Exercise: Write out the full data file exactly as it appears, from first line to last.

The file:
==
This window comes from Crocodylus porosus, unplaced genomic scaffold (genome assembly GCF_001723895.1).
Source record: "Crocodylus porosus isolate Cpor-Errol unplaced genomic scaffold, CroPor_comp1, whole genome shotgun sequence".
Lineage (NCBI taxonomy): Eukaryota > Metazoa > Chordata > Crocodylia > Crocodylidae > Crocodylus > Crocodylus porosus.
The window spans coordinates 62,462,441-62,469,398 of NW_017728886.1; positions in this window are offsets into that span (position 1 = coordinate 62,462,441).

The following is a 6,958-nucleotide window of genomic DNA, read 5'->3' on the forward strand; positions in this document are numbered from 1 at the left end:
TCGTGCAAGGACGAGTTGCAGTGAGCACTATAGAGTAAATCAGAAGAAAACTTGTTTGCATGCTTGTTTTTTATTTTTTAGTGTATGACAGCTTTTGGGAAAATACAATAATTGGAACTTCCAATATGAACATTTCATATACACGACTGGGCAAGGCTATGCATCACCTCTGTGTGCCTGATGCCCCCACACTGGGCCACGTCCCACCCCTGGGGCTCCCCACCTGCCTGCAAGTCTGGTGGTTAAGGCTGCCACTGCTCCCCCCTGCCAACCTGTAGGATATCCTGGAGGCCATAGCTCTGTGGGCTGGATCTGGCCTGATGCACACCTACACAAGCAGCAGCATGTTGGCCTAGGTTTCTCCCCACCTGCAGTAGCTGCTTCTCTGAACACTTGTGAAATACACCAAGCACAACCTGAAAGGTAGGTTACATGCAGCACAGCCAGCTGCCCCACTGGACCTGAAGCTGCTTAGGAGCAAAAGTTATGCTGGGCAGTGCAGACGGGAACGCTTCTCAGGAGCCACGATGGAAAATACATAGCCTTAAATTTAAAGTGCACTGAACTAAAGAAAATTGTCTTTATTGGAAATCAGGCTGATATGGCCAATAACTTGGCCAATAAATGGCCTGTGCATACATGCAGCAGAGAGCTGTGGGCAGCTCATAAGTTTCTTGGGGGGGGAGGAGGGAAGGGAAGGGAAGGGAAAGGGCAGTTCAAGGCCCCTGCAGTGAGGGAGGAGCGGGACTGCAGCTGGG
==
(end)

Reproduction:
This window comes from Crocodylus porosus, unplaced genomic scaffold (genome assembly GCF_001723895.1).
Source record: "Crocodylus porosus isolate Cpor-Errol unplaced genomic scaffold, CroPor_comp1, whole genome shotgun sequence".
Lineage (NCBI taxonomy): Eukaryota > Metazoa > Chordata > Crocodylia > Crocodylidae > Crocodylus > Crocodylus porosus.
The window spans coordinates 62,462,441-62,469,398 of NW_017728886.1; positions in this window are offsets into that span (position 1 = coordinate 62,462,441).

The following is a 6,958-nucleotide window of genomic DNA, read 5'->3' on the forward strand; positions in this document are numbered from 1 at the left end:
TCGTGCAAGGACGAGTTGCAGTGAGCACTATAGAGTAAATCAGAAGAAAACTTGTTTGCATGCTTGTTTTTTATTTTTTAGTGTATGACAGCTTTTGGGAAAATACAATAATTGGAACTTCCAATATGAACATTTCATATACACGACTGGGCAAGGCTATGCATCACCTCTGTGTGCCTGATGCCCCCACACTGGGCCACGTCCCACCCCTGGGGCTCCCCACCTGCCTGCAAGTCTGGTGGTTAAGGCTGCCACTGCTCCCCCCTGCCAACCTGTAGGATATCCTGGAGGCCATAGCTCTGTGGGCTGGATCTGGCCTGATGCACACCTACACAAGCAGCAGCATGTTGGCCTAGGTTTCTCCCCACCTGCAGTAGCTGCTTCTCTGAACACTTGTGAAATACACCAAGCACAACCTGAAAGGTAGGTTACATGCAGCACAGCCAGCTGCCCCACTGGACCTGAAGCTGCTTAGGAGCAAAAGTTATGCTGGGCAGTGCAGACGGGAACGCTTCTCAGGAGCCACGATGGAAAATACATAGCCTTAAATTTAAAGTGCACTGAACTAAAGAAAATTGTCTTTATTGGAAATCAGGCTGATATGGCCAATAACTTGGCCAATAAATGGCCTGTGCATACATGCAGCAGAGAGCTGTGGGCAGCTCATAAGTTTCTTGGGGGGGGAGGAGGGAAGGGAAGGGAAGGGAAAGGGCAGTTCAAGGCCCCTGCAGTGAGGGAGGAGCGGGACTGCAGCTGGG